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Talking Funny 2011

  • John Moffitt
  • April 22, 2011
  • 50 mins
  • English
  • Comedy
A legendary discussion about what's so funny about being funny.
What does it mean to be a successful comedian? How far can the boundaries of taste be pushed to get a laugh? Four top comics, Ricky Gervais, Louis C.K., Jerry Seinfeld and Chris Rock, discuss and debate their craft.


All 2 Comments

A decent, quick, conversational take on the philosophy of stand-up comedy, but there's only so much you can cover in 50 minutes. This was filmed a year before Seinfeld's 'Comedians in Cars Getting Coffee', took off, but this plays like a prelude... sans car or coffee.

As @MajorMercyFlush says, Gervais does come across as a little... well, needy and self-concerned. He makes a few broad, sweeping pronunciations about stand-up comedy that I think Jerry, Louis and Chris could have reverse-engineered to the detriment of Ricky's ego if they had chosen to.

The most interesting parts of this discussion revolve around offensive material in comedy, and where lines should be drawn. Watching this, and then seeing Louis CK's May 2015 'Saturday Night Live' monologue (where he compares paedophilia to his love for Mounds bars) provides an interesting perspective on his being able to "dodge laser beams" and deliver comedy to a very uncomfortable place for the audience.

Oh, by the way. If Otis Redding's Sittin' on the Dock of the Bay is one of your favourite songs, you may want to give this a pass.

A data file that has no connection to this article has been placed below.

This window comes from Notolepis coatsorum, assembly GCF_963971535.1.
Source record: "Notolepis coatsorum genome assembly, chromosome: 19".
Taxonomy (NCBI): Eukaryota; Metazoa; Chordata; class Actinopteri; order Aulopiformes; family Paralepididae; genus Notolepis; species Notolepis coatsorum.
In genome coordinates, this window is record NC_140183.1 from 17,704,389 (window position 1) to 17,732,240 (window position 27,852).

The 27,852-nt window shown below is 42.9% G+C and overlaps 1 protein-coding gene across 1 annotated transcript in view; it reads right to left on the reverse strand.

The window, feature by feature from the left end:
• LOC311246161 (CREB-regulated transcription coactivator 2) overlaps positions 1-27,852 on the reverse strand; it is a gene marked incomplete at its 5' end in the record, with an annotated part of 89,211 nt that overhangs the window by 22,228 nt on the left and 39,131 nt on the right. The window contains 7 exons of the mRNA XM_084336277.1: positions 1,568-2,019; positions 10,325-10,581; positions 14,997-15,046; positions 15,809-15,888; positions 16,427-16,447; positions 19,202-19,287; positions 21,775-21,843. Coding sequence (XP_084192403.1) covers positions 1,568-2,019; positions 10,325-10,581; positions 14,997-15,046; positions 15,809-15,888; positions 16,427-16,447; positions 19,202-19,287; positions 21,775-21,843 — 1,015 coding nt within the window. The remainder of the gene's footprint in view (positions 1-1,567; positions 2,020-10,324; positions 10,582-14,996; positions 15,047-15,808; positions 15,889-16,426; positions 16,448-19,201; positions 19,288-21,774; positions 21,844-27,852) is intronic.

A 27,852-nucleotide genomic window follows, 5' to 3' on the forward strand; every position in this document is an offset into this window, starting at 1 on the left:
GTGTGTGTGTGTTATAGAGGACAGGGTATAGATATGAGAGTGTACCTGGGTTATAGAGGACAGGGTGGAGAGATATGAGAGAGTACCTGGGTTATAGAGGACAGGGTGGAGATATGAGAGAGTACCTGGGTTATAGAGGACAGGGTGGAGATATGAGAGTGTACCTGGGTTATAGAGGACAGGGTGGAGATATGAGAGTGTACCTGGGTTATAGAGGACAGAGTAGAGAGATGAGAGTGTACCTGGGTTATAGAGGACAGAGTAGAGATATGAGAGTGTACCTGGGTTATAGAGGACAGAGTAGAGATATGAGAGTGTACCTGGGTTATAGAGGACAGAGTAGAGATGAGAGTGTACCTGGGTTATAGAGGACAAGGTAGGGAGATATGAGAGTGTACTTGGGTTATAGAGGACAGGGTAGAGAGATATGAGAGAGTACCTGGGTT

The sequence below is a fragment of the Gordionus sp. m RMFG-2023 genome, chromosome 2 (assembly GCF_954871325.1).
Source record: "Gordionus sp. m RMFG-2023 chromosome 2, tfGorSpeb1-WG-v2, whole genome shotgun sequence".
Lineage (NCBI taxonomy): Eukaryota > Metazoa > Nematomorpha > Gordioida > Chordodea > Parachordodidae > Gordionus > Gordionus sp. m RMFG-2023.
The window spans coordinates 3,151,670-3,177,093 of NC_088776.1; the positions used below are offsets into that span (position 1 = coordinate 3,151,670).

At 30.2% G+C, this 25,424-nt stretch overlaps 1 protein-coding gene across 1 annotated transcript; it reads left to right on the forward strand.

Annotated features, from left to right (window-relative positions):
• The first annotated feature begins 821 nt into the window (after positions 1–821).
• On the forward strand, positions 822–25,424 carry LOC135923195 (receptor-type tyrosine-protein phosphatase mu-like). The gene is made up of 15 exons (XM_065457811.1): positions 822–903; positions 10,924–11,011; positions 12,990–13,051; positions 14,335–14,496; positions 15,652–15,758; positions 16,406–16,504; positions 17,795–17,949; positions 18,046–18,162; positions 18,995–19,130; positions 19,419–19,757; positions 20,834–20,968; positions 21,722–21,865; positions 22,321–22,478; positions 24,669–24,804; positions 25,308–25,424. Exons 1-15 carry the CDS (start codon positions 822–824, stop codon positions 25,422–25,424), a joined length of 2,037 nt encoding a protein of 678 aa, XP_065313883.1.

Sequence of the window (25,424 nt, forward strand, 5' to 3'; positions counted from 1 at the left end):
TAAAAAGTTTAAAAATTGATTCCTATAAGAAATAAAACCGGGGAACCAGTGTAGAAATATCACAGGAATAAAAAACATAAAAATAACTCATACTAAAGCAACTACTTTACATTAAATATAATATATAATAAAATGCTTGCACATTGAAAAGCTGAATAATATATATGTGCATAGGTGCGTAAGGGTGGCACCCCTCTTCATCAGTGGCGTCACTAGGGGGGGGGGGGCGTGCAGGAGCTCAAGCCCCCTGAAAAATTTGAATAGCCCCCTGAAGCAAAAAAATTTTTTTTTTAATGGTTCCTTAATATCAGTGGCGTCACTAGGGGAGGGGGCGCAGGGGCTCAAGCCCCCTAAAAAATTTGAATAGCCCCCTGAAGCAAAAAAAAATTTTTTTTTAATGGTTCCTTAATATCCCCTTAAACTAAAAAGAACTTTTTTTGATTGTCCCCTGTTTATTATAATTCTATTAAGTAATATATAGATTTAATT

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For me Louis C.K., Chris Rock and Jerry Seinfeld hold the top spot in their respective styles.What should have been a fascinating look inside the process is derailed by an insecure Ricky Gervais looking for validation through this vanity project.

I was glued to the first 10 minutes but when he says "I don't think I have a thing?" I was praying for a lighting to crash through his pandering face.

Intelligent discussion on each material, the nature of an act, persona and timing, what constitutes a show are insightful.

Gervais is painful to watch; his "hysteria" is trite and draws deserved looks. A telling moment is when he says that he just "got" the Office (which I love) and afterwards thought he should show he can do something else. They don't pander to him and I respect them more for it.

Talking Funny is enjoyable when Gervais isn't driving, though there is a lot to be had when he says something and they look at him like he just farted in their mums mouth.

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